You may have heard earlier this month of “Free Money Day” (freemoneyday.org). The organizers of this event were promoting a day where people world-wide were encouraged to give away money to complete strangers to promote something called a “sharing economy.” Although not directly related to barter, I’ve run into the concept of a “sharing economy” multiple times in my life and think it’s very interesting. The concept is to give away products/services with no expectation of receiving anything in return. For example, participants of Burning Man are encouraged to provide products/services to each other free of charge during the event. Not only is cash strongly discouraged, but barter is as well.** Before you dismiss this as a Utopian hippy-dippy idea, there are some practical applications of this approach in the real world.
In my life I participate in a sharing economy with people that I have the closest relationships with. For example, I will often do things for (or give things to) friends or family without expectation of reciprocation. I also partner in business with a consultant where we often do things for each other in business with little expectation of receiving something in return. There is something interesting going on here physiologically because it’s easier for me to give freely to people who are close to me that I feel will not take advantage of me. This really doesn’t add up because if you are truly giving without expectation of return then it’s impossible for anyone to take advantage of you.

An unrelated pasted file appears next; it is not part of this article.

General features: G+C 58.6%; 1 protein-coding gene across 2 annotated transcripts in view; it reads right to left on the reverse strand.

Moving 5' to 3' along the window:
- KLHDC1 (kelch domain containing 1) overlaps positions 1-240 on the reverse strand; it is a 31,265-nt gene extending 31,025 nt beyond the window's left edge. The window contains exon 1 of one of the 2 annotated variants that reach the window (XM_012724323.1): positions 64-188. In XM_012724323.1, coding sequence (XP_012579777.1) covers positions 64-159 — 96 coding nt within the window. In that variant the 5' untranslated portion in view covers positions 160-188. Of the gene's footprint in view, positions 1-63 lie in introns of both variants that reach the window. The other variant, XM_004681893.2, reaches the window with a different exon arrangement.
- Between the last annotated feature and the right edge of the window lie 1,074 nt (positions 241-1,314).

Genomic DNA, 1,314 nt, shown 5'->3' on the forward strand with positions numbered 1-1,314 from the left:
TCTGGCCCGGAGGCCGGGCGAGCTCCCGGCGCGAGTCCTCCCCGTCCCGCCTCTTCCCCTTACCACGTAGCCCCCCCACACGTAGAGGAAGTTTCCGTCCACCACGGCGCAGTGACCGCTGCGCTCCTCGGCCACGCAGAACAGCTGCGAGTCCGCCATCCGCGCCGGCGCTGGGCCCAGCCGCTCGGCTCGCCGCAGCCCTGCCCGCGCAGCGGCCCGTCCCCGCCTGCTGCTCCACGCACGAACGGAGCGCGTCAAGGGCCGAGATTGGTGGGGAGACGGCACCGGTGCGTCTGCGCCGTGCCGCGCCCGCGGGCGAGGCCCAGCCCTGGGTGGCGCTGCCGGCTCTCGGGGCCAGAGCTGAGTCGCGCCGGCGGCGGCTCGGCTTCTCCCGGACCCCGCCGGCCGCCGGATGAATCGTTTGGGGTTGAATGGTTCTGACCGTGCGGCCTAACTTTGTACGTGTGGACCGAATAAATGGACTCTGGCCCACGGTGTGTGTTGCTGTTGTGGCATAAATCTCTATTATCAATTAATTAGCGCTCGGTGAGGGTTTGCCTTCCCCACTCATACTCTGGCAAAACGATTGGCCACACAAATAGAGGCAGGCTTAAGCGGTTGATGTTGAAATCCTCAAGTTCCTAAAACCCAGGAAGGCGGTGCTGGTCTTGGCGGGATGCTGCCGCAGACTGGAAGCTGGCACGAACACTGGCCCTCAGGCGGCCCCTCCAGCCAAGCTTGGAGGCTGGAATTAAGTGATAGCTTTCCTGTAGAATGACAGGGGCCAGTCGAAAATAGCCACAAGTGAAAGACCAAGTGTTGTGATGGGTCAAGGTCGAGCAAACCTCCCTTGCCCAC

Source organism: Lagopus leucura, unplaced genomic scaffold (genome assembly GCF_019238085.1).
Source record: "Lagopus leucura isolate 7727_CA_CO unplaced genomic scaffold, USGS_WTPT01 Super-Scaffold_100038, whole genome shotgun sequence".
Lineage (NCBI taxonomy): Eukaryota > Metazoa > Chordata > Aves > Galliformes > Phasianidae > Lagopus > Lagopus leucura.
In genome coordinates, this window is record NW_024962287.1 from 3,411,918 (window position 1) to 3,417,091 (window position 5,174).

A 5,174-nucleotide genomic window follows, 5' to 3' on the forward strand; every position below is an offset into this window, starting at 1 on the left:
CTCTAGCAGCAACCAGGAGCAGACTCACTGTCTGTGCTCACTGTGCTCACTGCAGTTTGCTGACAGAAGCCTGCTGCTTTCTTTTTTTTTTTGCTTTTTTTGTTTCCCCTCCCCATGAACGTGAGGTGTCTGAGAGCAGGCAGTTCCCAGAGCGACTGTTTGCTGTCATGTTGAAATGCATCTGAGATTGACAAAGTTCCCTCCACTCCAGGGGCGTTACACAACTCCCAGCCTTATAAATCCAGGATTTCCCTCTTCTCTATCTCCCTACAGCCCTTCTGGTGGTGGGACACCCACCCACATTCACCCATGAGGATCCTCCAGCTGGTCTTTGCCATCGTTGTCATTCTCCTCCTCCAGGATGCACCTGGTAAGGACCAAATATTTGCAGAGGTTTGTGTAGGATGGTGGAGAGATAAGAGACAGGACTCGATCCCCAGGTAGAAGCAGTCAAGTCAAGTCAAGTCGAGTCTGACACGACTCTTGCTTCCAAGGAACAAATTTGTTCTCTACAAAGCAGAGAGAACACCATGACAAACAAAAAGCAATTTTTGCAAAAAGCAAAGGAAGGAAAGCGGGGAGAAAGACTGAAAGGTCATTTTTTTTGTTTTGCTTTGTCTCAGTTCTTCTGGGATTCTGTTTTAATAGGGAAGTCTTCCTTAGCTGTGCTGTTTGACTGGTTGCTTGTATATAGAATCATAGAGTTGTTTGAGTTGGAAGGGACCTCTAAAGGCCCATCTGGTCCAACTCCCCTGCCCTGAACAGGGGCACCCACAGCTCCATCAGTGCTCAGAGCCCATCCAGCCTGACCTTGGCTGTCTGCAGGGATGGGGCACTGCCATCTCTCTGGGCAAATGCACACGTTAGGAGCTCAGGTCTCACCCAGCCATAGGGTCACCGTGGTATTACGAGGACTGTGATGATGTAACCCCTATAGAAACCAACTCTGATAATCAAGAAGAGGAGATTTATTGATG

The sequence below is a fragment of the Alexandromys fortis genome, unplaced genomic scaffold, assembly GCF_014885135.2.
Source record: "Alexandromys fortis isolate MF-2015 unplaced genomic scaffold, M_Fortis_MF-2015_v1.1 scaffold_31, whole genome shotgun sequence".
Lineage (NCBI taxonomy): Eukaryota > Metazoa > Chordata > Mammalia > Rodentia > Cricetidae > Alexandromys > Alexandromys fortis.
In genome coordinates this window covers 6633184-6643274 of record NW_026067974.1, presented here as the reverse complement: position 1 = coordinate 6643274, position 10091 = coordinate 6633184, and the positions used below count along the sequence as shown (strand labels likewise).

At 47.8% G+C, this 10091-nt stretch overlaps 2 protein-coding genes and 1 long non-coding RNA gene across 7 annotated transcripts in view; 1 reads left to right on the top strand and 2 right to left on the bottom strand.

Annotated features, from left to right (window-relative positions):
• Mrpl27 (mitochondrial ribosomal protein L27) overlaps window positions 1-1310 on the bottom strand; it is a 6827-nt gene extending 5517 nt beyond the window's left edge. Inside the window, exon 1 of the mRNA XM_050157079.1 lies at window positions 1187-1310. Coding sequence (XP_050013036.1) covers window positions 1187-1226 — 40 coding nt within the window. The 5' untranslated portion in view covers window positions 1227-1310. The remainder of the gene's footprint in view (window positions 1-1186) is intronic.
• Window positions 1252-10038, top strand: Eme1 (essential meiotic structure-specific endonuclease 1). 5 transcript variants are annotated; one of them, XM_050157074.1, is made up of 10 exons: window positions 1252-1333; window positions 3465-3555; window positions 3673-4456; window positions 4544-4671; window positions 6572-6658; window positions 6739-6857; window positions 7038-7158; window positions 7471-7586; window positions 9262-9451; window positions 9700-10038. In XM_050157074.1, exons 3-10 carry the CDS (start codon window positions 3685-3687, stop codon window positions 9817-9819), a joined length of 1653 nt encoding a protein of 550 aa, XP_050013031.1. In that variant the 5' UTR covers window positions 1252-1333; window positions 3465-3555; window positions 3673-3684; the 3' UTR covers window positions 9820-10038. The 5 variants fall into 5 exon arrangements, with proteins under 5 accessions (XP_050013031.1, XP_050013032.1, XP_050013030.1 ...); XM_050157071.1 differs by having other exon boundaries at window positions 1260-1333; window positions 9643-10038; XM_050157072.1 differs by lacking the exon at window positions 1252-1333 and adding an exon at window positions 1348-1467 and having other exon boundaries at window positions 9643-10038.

I think also it’s important to differentiate between a true sharing economy and a loose barter arrangement. It is very common for people to barter with each other without tracking the details of who did what for whom. Because there is a general expectation that everything needs to “come out in the wash” in those situations, it really doesn’t qualify as giving w/o expectation of return.
You can learn more about the sharing economy in that most-dependable-of-all-resources, wikipedia: https://en.wikipedia.org/wiki/Sharing_economy
** I’ve been told the only things that are allowed to be sold at Burning Man are ice and coffee (the necessities of life there).